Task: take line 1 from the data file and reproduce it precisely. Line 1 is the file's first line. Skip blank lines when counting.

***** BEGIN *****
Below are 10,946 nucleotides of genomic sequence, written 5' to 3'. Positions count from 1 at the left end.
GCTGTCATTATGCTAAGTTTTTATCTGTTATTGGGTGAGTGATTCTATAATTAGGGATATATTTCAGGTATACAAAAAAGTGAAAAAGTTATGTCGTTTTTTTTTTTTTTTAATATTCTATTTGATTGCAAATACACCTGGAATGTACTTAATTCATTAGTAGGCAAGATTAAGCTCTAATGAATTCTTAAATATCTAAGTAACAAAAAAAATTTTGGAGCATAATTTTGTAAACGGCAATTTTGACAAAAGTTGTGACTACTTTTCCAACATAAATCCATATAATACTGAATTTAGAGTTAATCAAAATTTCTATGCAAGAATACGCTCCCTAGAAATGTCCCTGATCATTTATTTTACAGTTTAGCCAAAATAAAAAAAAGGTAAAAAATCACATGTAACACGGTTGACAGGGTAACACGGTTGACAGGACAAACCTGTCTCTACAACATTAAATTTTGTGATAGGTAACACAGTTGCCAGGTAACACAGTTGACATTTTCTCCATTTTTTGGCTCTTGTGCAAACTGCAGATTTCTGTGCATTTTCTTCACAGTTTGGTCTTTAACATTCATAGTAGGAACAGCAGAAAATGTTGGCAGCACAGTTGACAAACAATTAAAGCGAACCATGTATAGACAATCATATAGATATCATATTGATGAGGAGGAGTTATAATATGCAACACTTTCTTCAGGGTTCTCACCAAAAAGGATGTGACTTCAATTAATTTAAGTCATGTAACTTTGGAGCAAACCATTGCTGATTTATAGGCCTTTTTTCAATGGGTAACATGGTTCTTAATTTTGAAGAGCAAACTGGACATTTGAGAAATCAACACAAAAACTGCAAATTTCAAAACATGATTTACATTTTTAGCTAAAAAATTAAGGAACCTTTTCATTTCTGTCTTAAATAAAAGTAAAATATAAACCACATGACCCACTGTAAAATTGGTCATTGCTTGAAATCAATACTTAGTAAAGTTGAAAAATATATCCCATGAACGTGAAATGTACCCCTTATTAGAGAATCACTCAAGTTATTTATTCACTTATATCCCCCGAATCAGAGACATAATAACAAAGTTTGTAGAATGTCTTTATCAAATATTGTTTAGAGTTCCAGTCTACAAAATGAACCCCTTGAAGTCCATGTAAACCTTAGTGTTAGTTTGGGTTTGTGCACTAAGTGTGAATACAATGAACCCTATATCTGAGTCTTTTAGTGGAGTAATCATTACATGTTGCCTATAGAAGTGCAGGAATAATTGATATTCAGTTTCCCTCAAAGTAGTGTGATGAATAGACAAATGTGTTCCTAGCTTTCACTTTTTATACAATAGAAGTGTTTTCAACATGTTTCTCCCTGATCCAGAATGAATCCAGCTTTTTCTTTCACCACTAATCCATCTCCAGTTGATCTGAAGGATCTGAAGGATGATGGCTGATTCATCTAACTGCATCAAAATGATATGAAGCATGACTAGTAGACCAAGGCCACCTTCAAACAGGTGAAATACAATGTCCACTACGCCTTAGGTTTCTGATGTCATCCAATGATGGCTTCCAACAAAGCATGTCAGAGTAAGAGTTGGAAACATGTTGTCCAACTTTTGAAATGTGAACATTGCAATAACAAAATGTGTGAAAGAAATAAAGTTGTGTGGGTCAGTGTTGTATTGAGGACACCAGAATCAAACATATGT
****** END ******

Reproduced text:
Below are 10,946 nucleotides of genomic sequence, written 5' to 3'. Positions count from 1 at the left end.